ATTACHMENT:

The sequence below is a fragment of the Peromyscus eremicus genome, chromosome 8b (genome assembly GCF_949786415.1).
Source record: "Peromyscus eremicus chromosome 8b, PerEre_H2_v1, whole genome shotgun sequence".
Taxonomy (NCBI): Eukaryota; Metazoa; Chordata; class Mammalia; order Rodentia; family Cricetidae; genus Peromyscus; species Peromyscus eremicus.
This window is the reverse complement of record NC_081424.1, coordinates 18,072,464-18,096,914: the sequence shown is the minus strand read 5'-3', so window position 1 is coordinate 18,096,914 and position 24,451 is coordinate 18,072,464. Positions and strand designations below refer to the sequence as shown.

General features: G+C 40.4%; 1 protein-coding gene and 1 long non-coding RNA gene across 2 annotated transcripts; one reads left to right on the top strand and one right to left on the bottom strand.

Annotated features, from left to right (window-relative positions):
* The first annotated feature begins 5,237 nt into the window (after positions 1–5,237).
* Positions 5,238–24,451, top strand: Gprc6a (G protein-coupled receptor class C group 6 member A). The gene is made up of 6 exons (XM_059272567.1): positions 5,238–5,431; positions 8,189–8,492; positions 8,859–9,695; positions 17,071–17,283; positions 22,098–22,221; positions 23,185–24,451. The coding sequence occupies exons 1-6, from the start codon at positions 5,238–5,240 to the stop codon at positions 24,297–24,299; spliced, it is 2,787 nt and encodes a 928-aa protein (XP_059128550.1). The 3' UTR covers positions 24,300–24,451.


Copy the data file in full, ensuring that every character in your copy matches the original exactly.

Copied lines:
The sequence below is a fragment of the Peromyscus eremicus genome, chromosome 8b (genome assembly GCF_949786415.1).
Source record: "Peromyscus eremicus chromosome 8b, PerEre_H2_v1, whole genome shotgun sequence".
Taxonomy (NCBI): Eukaryota; Metazoa; Chordata; class Mammalia; order Rodentia; family Cricetidae; genus Peromyscus; species Peromyscus eremicus.
This window is the reverse complement of record NC_081424.1, coordinates 18,072,464-18,096,914: the sequence shown is the minus strand read 5'-3', so window position 1 is coordinate 18,096,914 and position 24,451 is coordinate 18,072,464. Positions and strand designations below refer to the sequence as shown.

General features: G+C 40.4%; 1 protein-coding gene and 1 long non-coding RNA gene across 2 annotated transcripts; one reads left to right on the top strand and one right to left on the bottom strand.

Annotated features, from left to right (window-relative positions):
* The first annotated feature begins 5,237 nt into the window (after positions 1–5,237).
* Positions 5,238–24,451, top strand: Gprc6a (G protein-coupled receptor class C group 6 member A). The gene is made up of 6 exons (XM_059272567.1): positions 5,238–5,431; positions 8,189–8,492; positions 8,859–9,695; positions 17,071–17,283; positions 22,098–22,221; positions 23,185–24,451. The coding sequence occupies exons 1-6, from the start codon at positions 5,238–5,240 to the stop codon at positions 24,297–24,299; spliced, it is 2,787 nt and encodes a 928-aa protein (XP_059128550.1). The 3' UTR covers positions 24,300–24,451.